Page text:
On November 4, voters fired the Democratic majority in the U.S. Senate, replacing it with a GOP majority that campaigned against Obamacare and big spending. But the Democrats who lost are still running the show. These lame ducks lack the moral authority to govern. They shouldn’t be allowed to do any more than the bare minimum to keep government operating until January, when the new Congress meets. Allowing Senate Majority Leader Harry Reid to ram through an omnibus spending bill for the coming year, or make other key decisions, would be like letting your ex-spouse keep using your checkbook. One of the first acts of the next Congress should be to outlaw lame duck sessions.
Lame duck sessions were unavoidable before jet planes. The framers of the U.S. Constitution provided 17 weeks for newly elected lawmakers to travel to take their seats on March 3. That was the 18th century.
In 1933, Americans ratified the 20th Amendment to eliminate lame duck sessions. Except in times of war, Congress didn’t meet after the November elections. But for the past two decades, lawmakers have weaseled around the amendment’s intent, returning after Election Day to deal with issues they avoided before Election Day.
That’s our situation now. The lame ducks are in charge, poised to act without fear of voter reprisal. That means poised to spend, spend, spend. The federal government will run out of money on December 11 unless Congress approves new funding to avoid a government shutdown. Reid will ask for an omnibus spending bill good until September 2015, gilded with a whopping $6.2 billion for Ebolacare, $5.6 billion for expanded warfare against ISIS, $3 billion for an international climate change fund, and other gargantuan requests.
Republicans should say no and offer instead to fund government at current levels for another two or three months. No longer. Allowing spendaholic Democrats to stay in charge of the nation’s cash register until next September would betray the very voters who just ousted them from power.
Giving lame duck Reid his omnibus bill would also diminish the new GOP Senate majority’s bargaining power to start dismantling Obamacare. Total repeal is not in the cards as long as Barack Obama is president, but GOP lawmakers could refuse to appropriate money to write more Obamacare regulations and might press Obama to go along with repealing the job-killing employer mandate in return for spending concessions.
Most important, saying no to the lame duck omnibus bill puts the next Congress in a better position to resist Obama’s dangerous attempts to govern with his pen and phone, evading Congress. Obama says that in the coming days he will announce bold changes to the nation’s immigration laws. House Speaker John Boehner asked Obama to wait for Congress to act. But Obama says Congress waited too long. No matter what your views on immigration, the president’s pretensions to be a one-man government are alarming.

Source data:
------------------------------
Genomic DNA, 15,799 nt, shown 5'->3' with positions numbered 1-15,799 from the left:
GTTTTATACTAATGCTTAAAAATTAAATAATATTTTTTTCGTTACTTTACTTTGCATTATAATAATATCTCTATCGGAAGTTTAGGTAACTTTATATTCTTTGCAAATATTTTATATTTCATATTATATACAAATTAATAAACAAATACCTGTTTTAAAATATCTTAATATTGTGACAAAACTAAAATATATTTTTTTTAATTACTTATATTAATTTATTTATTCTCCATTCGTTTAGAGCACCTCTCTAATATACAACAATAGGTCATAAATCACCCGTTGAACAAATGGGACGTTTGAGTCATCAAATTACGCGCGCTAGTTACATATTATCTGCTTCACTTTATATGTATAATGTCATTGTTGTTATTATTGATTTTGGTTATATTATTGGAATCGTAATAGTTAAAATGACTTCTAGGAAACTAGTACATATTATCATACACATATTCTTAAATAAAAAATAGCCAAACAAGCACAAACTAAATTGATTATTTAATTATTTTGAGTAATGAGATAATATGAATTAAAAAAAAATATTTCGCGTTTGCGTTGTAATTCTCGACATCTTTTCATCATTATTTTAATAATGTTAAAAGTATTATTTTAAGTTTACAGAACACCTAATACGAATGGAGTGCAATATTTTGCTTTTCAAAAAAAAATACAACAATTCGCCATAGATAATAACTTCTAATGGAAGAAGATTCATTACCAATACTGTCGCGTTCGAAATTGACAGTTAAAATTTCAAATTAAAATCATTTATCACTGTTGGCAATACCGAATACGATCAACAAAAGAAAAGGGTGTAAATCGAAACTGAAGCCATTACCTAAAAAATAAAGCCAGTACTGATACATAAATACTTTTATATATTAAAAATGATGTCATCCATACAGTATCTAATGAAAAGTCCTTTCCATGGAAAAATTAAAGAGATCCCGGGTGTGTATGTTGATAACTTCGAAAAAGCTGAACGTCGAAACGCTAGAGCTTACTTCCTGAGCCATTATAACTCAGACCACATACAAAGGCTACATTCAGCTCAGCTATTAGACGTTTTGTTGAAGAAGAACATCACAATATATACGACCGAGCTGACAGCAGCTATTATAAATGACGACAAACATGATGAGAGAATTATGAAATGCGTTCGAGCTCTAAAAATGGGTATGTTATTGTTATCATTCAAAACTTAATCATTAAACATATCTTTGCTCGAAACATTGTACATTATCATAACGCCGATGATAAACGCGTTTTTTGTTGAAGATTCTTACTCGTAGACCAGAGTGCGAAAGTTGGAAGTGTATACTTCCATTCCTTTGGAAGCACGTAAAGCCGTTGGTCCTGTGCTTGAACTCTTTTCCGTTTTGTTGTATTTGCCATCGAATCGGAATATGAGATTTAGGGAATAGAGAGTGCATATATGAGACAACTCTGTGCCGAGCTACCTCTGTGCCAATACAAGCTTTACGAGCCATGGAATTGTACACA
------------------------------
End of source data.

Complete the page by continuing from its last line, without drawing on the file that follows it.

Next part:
Article 1 says all legislative powers are vested in Congress. It doesn’t say “unless Congress waits too long.” If Obama grabs more power than the Constitution allows, the new Congress’ best bargaining chip will be control over spending. It can refuse funds to implement Obama’s illegal immigration policies. James Madison, chief architect of the Constitution, explained in Federalist No. 58 that withholding funds — not impeachment or lawsuits — would be the “most complete and effectual weapon” to stop a presidential power grab.
That’s why the GOP must not acquiesce to Reid’s parting request to fund the government until next September. Reid’s lame duck majority should do as little as possible and be the last in history.
When Sen. Mitch McConnell, R-Ky., the presumptive Senate Majority Leader, takes charge in January 2015, he should introduce a bill to bar Congress from meeting between Election Day in November and the swearing in of newly elected members in January. That simple change will put an end to lame duck sessions and put voters where they belong: in charge from Election Day forward.
Betsy McCaughey Ph.D. is chairman of the Committee to Reduce Infection Deaths and a senior fellow at the London Center for Policy Research.